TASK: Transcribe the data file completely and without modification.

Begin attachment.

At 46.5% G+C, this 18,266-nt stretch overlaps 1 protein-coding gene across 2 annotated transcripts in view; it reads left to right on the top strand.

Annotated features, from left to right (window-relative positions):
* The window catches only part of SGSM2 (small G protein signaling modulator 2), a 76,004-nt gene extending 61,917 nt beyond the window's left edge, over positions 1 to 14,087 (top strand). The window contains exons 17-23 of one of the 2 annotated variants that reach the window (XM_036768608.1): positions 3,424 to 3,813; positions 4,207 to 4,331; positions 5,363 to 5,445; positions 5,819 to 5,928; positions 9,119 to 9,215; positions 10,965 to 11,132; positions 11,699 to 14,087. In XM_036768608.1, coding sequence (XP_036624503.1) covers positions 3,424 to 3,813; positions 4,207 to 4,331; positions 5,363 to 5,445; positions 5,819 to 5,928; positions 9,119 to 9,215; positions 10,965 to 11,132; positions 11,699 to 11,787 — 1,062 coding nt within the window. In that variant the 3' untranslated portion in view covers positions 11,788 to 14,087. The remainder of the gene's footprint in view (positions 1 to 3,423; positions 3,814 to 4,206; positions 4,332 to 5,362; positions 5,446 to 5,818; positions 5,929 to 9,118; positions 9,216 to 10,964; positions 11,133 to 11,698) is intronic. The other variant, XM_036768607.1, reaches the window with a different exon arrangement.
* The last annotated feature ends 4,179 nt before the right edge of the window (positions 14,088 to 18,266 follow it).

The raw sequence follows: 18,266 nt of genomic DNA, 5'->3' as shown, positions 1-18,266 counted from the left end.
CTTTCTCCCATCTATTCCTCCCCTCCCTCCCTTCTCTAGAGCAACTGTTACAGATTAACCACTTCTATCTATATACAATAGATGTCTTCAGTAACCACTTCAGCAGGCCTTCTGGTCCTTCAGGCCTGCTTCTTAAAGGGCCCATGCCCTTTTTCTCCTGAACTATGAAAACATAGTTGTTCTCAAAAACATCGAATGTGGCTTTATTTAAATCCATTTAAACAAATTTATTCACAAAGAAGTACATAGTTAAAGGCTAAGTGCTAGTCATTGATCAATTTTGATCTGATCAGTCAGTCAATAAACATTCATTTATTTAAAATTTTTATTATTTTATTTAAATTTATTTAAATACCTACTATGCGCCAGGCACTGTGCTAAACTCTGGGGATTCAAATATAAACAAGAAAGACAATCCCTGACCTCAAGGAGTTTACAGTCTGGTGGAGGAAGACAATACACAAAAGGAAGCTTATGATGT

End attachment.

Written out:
At 46.5% G+C, this 18,266-nt stretch overlaps 1 protein-coding gene across 2 annotated transcripts in view; it reads left to right on the top strand.

Annotated features, from left to right (window-relative positions):
* The window catches only part of SGSM2 (small G protein signaling modulator 2), a 76,004-nt gene extending 61,917 nt beyond the window's left edge, over positions 1 to 14,087 (top strand). The window contains exons 17-23 of one of the 2 annotated variants that reach the window (XM_036768608.1): positions 3,424 to 3,813; positions 4,207 to 4,331; positions 5,363 to 5,445; positions 5,819 to 5,928; positions 9,119 to 9,215; positions 10,965 to 11,132; positions 11,699 to 14,087. In XM_036768608.1, coding sequence (XP_036624503.1) covers positions 3,424 to 3,813; positions 4,207 to 4,331; positions 5,363 to 5,445; positions 5,819 to 5,928; positions 9,119 to 9,215; positions 10,965 to 11,132; positions 11,699 to 11,787 — 1,062 coding nt within the window. In that variant the 3' untranslated portion in view covers positions 11,788 to 14,087. The remainder of the gene's footprint in view (positions 1 to 3,423; positions 3,814 to 4,206; positions 4,332 to 5,362; positions 5,446 to 5,818; positions 5,929 to 9,118; positions 9,216 to 10,964; positions 11,133 to 11,698) is intronic. The other variant, XM_036768607.1, reaches the window with a different exon arrangement.
* The last annotated feature ends 4,179 nt before the right edge of the window (positions 14,088 to 18,266 follow it).

The raw sequence follows: 18,266 nt of genomic DNA, 5'->3' as shown, positions 1-18,266 counted from the left end.
CTTTCTCCCATCTATTCCTCCCCTCCCTCCCTTCTCTAGAGCAACTGTTACAGATTAACCACTTCTATCTATATACAATAGATGTCTTCAGTAACCACTTCAGCAGGCCTTCTGGTCCTTCAGGCCTGCTTCTTAAAGGGCCCATGCCCTTTTTCTCCTGAACTATGAAAACATAGTTGTTCTCAAAAACATCGAATGTGGCTTTATTTAAATCCATTTAAACAAATTTATTCACAAAGAAGTACATAGTTAAAGGCTAAGTGCTAGTCATTGATCAATTTTGATCTGATCAGTCAGTCAATAAACATTCATTTATTTAAAATTTTTATTATTTTATTTAAATTTATTTAAATACCTACTATGCGCCAGGCACTGTGCTAAACTCTGGGGATTCAAATATAAACAAGAAAGACAATCCCTGACCTCAAGGAGTTTACAGTCTGGTGGAGGAAGACAATACACAAAAGGAAGCTTATGATGT